Publication: March 31, 2015
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Following her pitch-perfect debut Open Road Summer, Emery Lord pens another gorgeous story of best friends, new love, & second chances.
Brimming with heartfelt relationships and authentic high-school dynamics The Start of Me and You proves that it’s never too late for second chances.
It’s been a year since it happened—when Paige Hancock’s first boyfriend died in an accident. After shutting out the world for two years, Paige is finally ready for a second chance at high school . . . and she has a plan. First: Get her old crush, Ryan Chase, to date her—the perfect way to convince everyone she’s back to normal. Next: Join a club—simple, it’s high school after all. But when Ryan’s sweet, nerdy cousin, Max, moves to town and recruits Paige for the Quiz Bowl team (of all things!) her perfect plan is thrown for a serious loop. Will Paige be able to face her fears and finally open herself up to the life she was meant to live?
*I received this ARC from the publisher in exchange for an honest review*
Thank you, Lizzy Mason for sending me an early copy of this!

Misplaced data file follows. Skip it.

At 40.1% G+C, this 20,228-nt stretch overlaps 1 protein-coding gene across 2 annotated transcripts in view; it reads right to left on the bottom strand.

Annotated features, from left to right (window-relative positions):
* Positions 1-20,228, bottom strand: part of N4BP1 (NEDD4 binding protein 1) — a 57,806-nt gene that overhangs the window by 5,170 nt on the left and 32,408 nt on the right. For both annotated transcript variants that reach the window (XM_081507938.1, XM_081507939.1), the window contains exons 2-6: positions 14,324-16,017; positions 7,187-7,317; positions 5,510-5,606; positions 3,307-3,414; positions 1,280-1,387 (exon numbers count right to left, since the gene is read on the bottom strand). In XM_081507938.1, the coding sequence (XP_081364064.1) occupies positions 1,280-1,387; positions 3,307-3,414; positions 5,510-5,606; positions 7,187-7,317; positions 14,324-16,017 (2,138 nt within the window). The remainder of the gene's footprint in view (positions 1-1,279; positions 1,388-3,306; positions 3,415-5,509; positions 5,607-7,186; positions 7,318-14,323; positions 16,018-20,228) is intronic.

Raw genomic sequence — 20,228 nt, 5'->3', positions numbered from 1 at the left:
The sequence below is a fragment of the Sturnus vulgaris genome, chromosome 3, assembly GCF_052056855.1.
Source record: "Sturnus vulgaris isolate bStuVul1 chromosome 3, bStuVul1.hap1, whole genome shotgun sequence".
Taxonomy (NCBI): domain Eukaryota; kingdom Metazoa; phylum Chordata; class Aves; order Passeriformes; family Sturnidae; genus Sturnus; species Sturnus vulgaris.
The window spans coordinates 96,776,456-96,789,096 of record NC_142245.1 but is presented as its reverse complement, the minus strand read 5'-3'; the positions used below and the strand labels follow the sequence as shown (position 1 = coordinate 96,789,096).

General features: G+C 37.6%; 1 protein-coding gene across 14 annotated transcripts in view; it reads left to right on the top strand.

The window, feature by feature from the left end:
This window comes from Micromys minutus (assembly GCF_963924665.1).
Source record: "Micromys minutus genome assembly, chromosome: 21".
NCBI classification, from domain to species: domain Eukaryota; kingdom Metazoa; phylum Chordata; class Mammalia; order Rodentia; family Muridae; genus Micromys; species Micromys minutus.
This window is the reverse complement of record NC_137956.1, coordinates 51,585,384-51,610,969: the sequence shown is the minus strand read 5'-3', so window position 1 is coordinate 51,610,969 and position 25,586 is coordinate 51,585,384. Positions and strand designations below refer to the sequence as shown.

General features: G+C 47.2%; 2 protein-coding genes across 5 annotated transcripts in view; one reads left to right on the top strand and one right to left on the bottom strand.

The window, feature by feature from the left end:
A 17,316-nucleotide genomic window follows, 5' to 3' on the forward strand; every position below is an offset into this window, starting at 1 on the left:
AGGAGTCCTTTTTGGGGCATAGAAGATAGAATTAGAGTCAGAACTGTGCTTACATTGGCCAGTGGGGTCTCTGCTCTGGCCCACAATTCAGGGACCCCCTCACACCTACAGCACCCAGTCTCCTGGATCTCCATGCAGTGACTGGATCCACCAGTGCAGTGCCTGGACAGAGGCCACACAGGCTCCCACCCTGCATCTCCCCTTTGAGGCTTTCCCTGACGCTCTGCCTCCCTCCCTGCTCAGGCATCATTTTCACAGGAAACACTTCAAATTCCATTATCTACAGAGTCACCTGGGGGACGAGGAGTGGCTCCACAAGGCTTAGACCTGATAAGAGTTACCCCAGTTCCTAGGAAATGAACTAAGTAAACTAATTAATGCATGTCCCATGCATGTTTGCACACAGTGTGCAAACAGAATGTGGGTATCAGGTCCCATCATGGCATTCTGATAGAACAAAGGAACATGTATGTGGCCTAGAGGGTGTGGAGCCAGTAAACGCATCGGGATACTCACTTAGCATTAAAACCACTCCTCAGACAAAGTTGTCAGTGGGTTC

The writing, the characters, the family dynamic and the friendships. Oh, and Max. I LOVED that he wasn't the stereotypical YA book boy! NERDS FOR THE WIN!
I liked that Paige pushed herself to try new things and had friends who support her. We should all be so fortunate to have a close-knit group of friends where secret crushes, jealousy, hurt feelings or long lasting riffs do not exist, especially once you introduce boys into the equation. There were times however, when I felt like the lack of issues within the group (P/R/T) wasn't entirely realistic, but whether this was/is your experience with friendships or not, stories like this are NEEDED because they infuse the world of YA with positivity and hope.
(FTR, my own HS experience with a guy/girl group of friends looked more like an episode of 90210--the original---than this story.)
Paige's preoccupation with the death of her first boyfriend seemed a little much to me. Yes, I *got* that people were making it difficult for her to move on, but still. It would have made more sense if they had been dating longer than a couple of months or if she had witnessed his death. For me, the scene with Paige and Max at the Y was more poignant than the trampoline party. That felt like it was added as a reminder that she hadn't gotten closure yet.
Speaking of Max, I REALLY enjoyed watching his relationship with Paige develop. The closet scene alone made me laugh out loud, but I wanted more at the end. (And by more, I mean, kissing.) Seriously though, they go through quite a bit before acknowledging their feelings for one another and then---it ends.
Despite my few misgivings, this IS a really good book! Read it.